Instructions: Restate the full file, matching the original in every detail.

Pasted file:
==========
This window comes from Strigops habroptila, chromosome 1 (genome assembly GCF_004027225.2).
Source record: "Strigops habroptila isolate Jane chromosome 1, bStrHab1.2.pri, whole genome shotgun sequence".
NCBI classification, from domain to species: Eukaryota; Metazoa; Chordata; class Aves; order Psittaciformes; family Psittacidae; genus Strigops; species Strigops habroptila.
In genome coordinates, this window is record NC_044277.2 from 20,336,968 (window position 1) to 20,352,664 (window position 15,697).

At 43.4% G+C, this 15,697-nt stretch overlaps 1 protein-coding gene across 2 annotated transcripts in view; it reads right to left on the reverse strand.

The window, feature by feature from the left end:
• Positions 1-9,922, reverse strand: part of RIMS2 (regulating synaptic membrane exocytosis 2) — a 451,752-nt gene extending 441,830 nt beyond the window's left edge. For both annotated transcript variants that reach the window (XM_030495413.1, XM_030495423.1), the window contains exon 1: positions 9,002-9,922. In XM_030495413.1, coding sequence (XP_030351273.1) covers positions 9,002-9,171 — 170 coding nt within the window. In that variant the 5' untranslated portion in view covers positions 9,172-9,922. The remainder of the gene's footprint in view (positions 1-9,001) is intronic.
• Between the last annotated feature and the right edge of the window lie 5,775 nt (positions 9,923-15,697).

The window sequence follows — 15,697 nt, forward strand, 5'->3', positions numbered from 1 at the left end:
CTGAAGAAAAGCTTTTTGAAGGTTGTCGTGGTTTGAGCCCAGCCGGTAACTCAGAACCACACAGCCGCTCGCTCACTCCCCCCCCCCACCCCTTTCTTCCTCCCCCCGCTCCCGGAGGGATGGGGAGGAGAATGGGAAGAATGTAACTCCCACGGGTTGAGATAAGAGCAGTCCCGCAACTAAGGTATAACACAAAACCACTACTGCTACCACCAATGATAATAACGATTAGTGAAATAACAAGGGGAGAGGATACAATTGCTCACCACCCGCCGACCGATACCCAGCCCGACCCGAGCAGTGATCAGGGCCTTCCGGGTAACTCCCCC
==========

This window comes from Strigops habroptila, chromosome 1 (genome assembly GCF_004027225.2).
Source record: "Strigops habroptila isolate Jane chromosome 1, bStrHab1.2.pri, whole genome shotgun sequence".
NCBI classification, from domain to species: Eukaryota; Metazoa; Chordata; class Aves; order Psittaciformes; family Psittacidae; genus Strigops; species Strigops habroptila.
In genome coordinates, this window is record NC_044277.2 from 20,336,968 (window position 1) to 20,352,664 (window position 15,697).

At 43.4% G+C, this 15,697-nt stretch overlaps 1 protein-coding gene across 2 annotated transcripts in view; it reads right to left on the reverse strand.

The window, feature by feature from the left end:
• Positions 1-9,922, reverse strand: part of RIMS2 (regulating synaptic membrane exocytosis 2) — a 451,752-nt gene extending 441,830 nt beyond the window's left edge. For both annotated transcript variants that reach the window (XM_030495413.1, XM_030495423.1), the window contains exon 1: positions 9,002-9,922. In XM_030495413.1, coding sequence (XP_030351273.1) covers positions 9,002-9,171 — 170 coding nt within the window. In that variant the 5' untranslated portion in view covers positions 9,172-9,922. The remainder of the gene's footprint in view (positions 1-9,001) is intronic.
• Between the last annotated feature and the right edge of the window lie 5,775 nt (positions 9,923-15,697).

The window sequence follows — 15,697 nt, forward strand, 5'->3', positions numbered from 1 at the left end:
CTGAAGAAAAGCTTTTTGAAGGTTGTCGTGGTTTGAGCCCAGCCGGTAACTCAGAACCACACAGCCGCTCGCTCACTCCCCCCCCCCACCCCTTTCTTCCTCCCCCCGCTCCCGGAGGGATGGGGAGGAGAATGGGAAGAATGTAACTCCCACGGGTTGAGATAAGAGCAGTCCCGCAACTAAGGTATAACACAAAACCACTACTGCTACCACCAATGATAATAACGATTAGTGAAATAACAAGGGGAGAGGATACAATTGCTCACCACCCGCCGACCGATACCCAGCCCGACCCGAGCAGTGATCAGGGCCTTCCGGGTAACTCCCCC